The main thing is, said Dina Barta of Dog DB, to not compare yourself to others. “Let who you are develop. Do not try to be someone else. Do not copy a style that is uncomfortable for you.” Jodie Lee of The Cat House also encouraged, “keep creating and exploring new ways to create.” Their advice makes me think of my interview with Tina Lassley, of Dolly’s Animal Legacy Rescue, who came up with the fund-raising idea of offering pedicures to dogs. She used a skill she had as a pet owner and re-imagined it as a way to make money. As Holly Harpster of Nebraska No Kill Canine Rescue concluded when talking to me about volunteers, “It’s wonderful that people are always thinking about how to help these dogs and you just never know what they will come up with!”

  1. Helping animals is a rewarding experience.

This one is almost a no-brainer, but I can’t ignore it because animal welfare workers expressed this to me time and time again. One young volunteer shared, “Other people should help pets because they are so much fun to be with and they are such good friends.” Tina Lassley of Dolly’s Animal Legacy Rescue aptly noted, “You play an integral role in the life of a dog. You save a life!”

  1. Volunteering is a way to give back.

Lucy_WindowAnother reason for volunteering is that it’s a way to give back. In the words of Ron Stow, “At some point, someone has helped you out.  Help others!” Jenna Rifer further explained that animals give and teach us a lot and so she wants to give back to them. As for me, although I’ve been helped animals on and off my entire life, my first cat is the reason for now dedicating so many hours to animal welfare. Lucy loved me before I even knew that cats could show affection, and giving back is a way to honor her eight years with me.

  1. Volunteering is about helping a cause.

While your volunteer work will benefit you, it’s essential to remember that you’re helping for the good of the organization and its causes. As Melissa Ripley of Second Chance Pups pointed out, you’re not in it “for the glory or the credit. Don’t let your ego get in the way of the focus of the program! It isn’t about YOU, it’s about your program and about helping!” One of the youngest volunteers I talked with expressed this sentiment so wonderfully when he said, “We’re able to put the Big Dogs Huge Paws name out so people will know what and who we are so that they can hopefully adopt a big dog from us.”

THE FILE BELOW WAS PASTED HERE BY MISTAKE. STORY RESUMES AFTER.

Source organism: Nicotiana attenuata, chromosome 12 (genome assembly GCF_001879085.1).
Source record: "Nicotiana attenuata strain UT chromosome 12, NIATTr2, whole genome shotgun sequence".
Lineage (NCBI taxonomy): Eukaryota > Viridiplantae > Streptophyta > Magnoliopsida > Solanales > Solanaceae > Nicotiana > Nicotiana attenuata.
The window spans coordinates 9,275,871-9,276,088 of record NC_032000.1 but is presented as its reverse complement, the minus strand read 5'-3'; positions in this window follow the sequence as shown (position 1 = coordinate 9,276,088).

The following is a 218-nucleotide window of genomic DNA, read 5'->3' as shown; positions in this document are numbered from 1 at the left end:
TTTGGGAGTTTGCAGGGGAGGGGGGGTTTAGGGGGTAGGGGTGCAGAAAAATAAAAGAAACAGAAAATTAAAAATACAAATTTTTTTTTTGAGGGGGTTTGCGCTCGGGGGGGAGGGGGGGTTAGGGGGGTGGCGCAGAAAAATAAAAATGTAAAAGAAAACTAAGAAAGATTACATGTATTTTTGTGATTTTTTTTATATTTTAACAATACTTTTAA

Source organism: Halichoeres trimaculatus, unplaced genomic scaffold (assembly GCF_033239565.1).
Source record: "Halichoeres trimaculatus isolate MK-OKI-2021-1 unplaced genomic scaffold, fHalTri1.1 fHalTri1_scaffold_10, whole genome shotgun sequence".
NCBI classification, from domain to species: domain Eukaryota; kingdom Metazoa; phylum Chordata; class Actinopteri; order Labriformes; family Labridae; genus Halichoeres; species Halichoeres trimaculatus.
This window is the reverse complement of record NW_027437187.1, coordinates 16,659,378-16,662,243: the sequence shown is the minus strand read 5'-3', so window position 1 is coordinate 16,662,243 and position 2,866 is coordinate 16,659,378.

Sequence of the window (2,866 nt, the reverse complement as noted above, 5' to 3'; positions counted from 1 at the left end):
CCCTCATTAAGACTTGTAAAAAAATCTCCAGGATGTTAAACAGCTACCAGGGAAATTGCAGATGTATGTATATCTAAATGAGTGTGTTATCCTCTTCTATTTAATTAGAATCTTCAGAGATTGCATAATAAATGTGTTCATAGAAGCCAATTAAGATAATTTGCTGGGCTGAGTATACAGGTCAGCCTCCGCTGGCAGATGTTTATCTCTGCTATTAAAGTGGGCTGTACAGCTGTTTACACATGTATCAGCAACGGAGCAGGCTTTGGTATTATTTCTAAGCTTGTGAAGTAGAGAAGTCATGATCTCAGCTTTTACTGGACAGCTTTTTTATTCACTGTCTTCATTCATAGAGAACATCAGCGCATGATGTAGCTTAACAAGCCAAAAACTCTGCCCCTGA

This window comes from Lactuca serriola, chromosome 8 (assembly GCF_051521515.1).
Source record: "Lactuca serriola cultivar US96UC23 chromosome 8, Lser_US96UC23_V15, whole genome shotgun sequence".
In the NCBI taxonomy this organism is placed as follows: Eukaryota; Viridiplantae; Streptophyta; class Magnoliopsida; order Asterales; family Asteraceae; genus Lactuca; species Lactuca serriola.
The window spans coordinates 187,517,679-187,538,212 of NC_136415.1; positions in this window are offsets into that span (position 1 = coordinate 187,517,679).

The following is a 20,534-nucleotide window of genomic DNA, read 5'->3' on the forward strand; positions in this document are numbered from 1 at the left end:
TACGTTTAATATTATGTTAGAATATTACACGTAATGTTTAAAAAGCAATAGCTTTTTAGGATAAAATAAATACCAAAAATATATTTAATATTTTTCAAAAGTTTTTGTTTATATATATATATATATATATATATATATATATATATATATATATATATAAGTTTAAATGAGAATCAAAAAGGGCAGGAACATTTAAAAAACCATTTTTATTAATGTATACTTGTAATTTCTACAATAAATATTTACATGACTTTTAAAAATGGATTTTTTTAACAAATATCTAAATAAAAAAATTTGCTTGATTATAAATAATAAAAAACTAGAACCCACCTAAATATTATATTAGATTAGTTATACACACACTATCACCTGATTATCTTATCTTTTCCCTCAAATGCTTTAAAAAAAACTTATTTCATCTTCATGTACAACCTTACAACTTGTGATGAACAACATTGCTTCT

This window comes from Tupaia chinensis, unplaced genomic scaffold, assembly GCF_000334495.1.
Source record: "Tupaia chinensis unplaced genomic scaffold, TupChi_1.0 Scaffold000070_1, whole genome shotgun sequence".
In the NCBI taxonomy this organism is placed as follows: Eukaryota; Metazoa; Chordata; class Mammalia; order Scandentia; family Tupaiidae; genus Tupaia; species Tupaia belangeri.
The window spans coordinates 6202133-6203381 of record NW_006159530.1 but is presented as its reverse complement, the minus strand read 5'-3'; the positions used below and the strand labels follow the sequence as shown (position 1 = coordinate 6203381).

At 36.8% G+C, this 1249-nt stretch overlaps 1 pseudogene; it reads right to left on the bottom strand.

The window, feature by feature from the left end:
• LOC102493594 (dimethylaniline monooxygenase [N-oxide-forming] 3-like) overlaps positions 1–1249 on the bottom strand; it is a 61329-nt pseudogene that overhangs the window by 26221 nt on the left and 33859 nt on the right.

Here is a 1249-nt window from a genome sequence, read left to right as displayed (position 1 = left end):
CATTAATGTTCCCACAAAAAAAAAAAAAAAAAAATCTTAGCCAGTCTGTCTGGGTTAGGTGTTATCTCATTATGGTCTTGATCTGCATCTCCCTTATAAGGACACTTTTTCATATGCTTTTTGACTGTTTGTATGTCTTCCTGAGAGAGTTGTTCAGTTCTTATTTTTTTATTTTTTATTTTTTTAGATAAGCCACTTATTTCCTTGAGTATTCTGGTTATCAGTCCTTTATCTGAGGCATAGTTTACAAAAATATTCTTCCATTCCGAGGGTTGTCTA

1. Know your limits.

All of this is well and good, but you also need to set boundaries. Otherwise, you might burn out. Tina Lassley of Dolly’s Animal Legacy Rescue will sometimes lessen or diversify her commitments. Kim Ostermann of Second Chance Pups suggested, “Focus on the positive. You’re there to make a difference and to make a better quality of life.”

  1. Volunteering will change you. Forever.

Volunteer_HandsAs I said at the start, I don’t remember a time when I haven’t been involved in volunteer work. Every time I’ve volunteered with an organization, I’ve felt that it was (in the words of Jeannie Imler of LAA) ‘a win-win for everyone! My most recent ventures might turn out like that of Kim Ostermann described her work with Second Chance Pups, “It was the last thing I was looking for, but here I am eleven years later. I love what I do.” Volunteering with Husker Cats and with Lincoln Animal Ambassadors wasn’t on my radar, but they’ve given meaning to my life and helped me feel part of Lincoln.